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File #: Res 1515-2012    Version: * Name: Immigration Fraud Prevention Act of 2011. (S.1336)
Type: Resolution Status: Filed
Committee: Committee on Immigration
On agenda: 9/24/2012
Enactment date: Law number:
Title: Resolution calling upon the United States Congress to pass and the President to sign S.1336, also known as the “Immigration Fraud Prevention Act of 2011,” which would impose criminal penalties on any person who falsely represents himself or herself as an immigration attorney or as an accredited immigration representative.
Sponsors: Daniel Dromm , Gale A. Brewer, Margaret S. Chin, Julissa Ferreras-Copeland, Letitia James, G. Oliver Koppell, Karen Koslowitz, Brad S. Lander, Rosie Mendez, Deborah L. Rose, Jumaane D. Williams, Annabel Palma, Jessica S. Lappin, Ydanis A. Rodriguez
Council Member Sponsors: 14
Attachments: 1. Committee Report, 2. Hearing Testimony, 3. Hearing Transcript
Date Ver.Prime SponsorAction ByActionResultAction DetailsMeeting DetailsMultimedia
12/31/2013*Daniel Dromm City Council Filed (End of Session)  Action details Meeting details Not available
12/17/2013*Daniel Dromm Committee on Immigration Hearing Held by Committee  Action details Meeting details Not available
12/17/2013*Daniel Dromm Committee on Immigration Laid Over by Committee  Action details Meeting details Not available
9/24/2012*Daniel Dromm City Council Introduced by Council  Action details Meeting details Not available
9/24/2012*Daniel Dromm City Council Referred to Comm by Council  Action details Meeting details Not available
Res. No. 1515
 
 
Resolution calling upon the United States Congress to pass and the President to sign S.1336, also known as the "Immigration Fraud Prevention Act of 2011," which would impose criminal penalties on any person who falsely represents himself or herself as an immigration attorney or as an accredited immigration representative.
 
 
By Council Members Dromm, Brewer, Chin, Ferreras, James, Koppell, Koslowitz, Lander, Mendez, Rose, Williams, Palma, Lappin and Rodriguez   
 
Whereas, For many immigrants, the pathway to permanent residency in the United States can be complex and confusing; and
Whereas, According to the most recent census, approximately three million immigrants reside in New York City, many of whom are recent arrivals to this great City; and
Whereas, New immigrant populations are prone to fall victim to abuse and manipulation and are often misled by unlicensed and unqualified immigration service providers; and
Whereas, For example, among many Latino communities, fraudulent immigration service providers advertise as "notario publicos" to take advantage of the confusion created by the fact that certain Spanish-speaking countries allow notaries to practice law; and
Whereas, Unfortunately, opportunistic scam artists have defrauded immigrants applying for citizenship, petitioning for permanent residency for loved ones, and pursuing employment-based visas; and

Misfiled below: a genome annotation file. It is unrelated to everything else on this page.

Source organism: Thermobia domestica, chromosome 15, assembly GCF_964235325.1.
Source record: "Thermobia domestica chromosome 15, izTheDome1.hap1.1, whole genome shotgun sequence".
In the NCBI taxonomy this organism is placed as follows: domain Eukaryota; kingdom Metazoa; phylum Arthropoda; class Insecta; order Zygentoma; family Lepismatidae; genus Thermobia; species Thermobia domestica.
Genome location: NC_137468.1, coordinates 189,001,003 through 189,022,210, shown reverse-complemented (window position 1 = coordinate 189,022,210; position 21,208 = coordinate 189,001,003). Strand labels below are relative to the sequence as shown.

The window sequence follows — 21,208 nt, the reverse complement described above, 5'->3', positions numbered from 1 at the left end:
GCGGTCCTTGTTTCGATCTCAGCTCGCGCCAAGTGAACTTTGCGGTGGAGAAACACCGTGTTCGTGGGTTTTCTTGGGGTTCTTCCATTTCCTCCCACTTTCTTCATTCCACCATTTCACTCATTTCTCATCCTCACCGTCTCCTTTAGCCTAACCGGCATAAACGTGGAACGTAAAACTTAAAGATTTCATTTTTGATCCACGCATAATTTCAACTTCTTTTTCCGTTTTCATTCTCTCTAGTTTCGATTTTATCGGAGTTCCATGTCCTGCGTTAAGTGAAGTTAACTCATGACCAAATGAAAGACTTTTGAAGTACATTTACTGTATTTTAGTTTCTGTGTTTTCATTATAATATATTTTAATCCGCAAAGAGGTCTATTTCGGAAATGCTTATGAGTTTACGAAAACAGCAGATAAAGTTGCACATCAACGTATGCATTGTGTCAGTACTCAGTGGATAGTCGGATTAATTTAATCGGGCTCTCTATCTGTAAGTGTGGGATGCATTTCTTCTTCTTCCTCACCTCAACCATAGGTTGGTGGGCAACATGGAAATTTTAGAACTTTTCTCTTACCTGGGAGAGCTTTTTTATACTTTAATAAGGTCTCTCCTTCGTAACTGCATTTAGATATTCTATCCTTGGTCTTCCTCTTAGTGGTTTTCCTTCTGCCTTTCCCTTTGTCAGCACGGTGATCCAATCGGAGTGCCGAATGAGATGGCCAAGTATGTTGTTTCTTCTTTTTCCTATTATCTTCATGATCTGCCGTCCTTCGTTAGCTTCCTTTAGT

Whereas, Such fraud undermines confidence in the legal system and in legitimate and ethical immigration attorneys; and
Whereas, In an ongoing effort to combat such fraud,  New York State Attorney General Eric Schneiderman's office recently filed suit against a Queens County woman who allegedly defrauded hundreds of immigrants out of approximately $250,000; and
Whereas, Furthermore, last year the New York City Department of Consumer Affairs (DCA) announced that over a two-year period it conducted more than 280 investigations of immigrant service providers suspected of breaking local laws, which resulted in the issuance of 134 violations and $288,268 in fines for running various scams; and
Whereas, The New York State Attorney General's and DCA's efforts to eliminate the bad actors in this field to protect immigrants from unscrupulous immigration services providers is admirable, but unfortunately, it has not adequately addressed this overwhelming problem; and
Whereas, The Immigration Fraud Prevention Act of 2011, introduced in the United States Senate on July 7, 2011, seeks to impose criminal sanctions on individuals who take advantage of this population by fraudulently representing themselves as immigration attorneys or accredited immigration representatives; and
Whereas, If enacted, the Immigration Fraud Prevention Act would aid in curbing abusive practices against the immigrant community and additionally provide justice for victims; now, therefore, be it  
Resolved, That the Council of the City of New York calls upon the United States Congress to pass and the President to sign S.1336, also known as the "Immigration Fraud Prevention Act of 2011," which would impose criminal penalties on any person who falsely represents himself or herself as an immigration attorney or as an accredited immigration representative.
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JSM
LS# 3894
9/12/12